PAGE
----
The new father lit yet another cigarette with the still smoldering butt of his last one. Two more crushed smokes lay near his feet.
"I'm so nervous right now," Jarniel, 27, said outside the maternity hospital where his first son was born early Monday. "You could say I'm also smoking for my wife. I still can't believe it. Our first son."
For many Cubans, the New Year means half a century of revolution and sacrifice. For some, it signals the possibility of a change in the strained relations with the United States. For a young couple in Havana, 2009 will always have another significance.
Cristobal, named after his paternal grandfather, weighed nearly 9 pounds. Wrapped in a white cotton blanket that his 24-year-old mother Zaida brought from home, the baby boy spent his first hours of life sleeping in a metal crib.
A half dozen of his parents' friends and relatives formed a semicircle around the crib.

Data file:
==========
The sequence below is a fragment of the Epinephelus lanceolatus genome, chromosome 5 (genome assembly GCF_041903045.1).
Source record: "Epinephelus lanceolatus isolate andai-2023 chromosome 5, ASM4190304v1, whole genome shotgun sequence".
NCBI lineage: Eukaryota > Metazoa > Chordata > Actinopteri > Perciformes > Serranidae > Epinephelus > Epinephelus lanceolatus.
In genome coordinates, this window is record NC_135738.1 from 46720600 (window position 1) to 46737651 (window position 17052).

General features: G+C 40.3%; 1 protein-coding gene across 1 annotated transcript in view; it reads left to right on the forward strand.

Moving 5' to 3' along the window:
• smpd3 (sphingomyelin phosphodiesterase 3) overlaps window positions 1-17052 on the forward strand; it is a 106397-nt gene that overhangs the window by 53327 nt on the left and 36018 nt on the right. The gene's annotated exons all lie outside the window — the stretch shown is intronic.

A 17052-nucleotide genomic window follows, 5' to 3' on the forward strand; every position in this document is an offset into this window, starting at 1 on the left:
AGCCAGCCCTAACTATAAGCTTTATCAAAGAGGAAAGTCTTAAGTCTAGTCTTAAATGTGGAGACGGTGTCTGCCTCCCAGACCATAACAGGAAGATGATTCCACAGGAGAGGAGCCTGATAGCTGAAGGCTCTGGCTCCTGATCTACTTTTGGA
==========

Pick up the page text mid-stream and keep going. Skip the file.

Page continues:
Jarniel said he and Zaida worry about raising a child amid the economic hardship on the island. He works off the books, repairing watches and jewelry from his home. She doesn't work. Three generations of their families -- a total of seven people plus the new baby -- will live in the same cramped Havana apartment.
The baby's godfather snapped a picture of the baby with his cell phone, then asked the others to move the crib away from a baby-blue wall with peeling paint. The heavy wind outside entered through a broken window and dislodged chips of paint on the floor. The godfather swept the peeling paint under the bed with his feet.
"We want him to look good," he said. "It's his first day."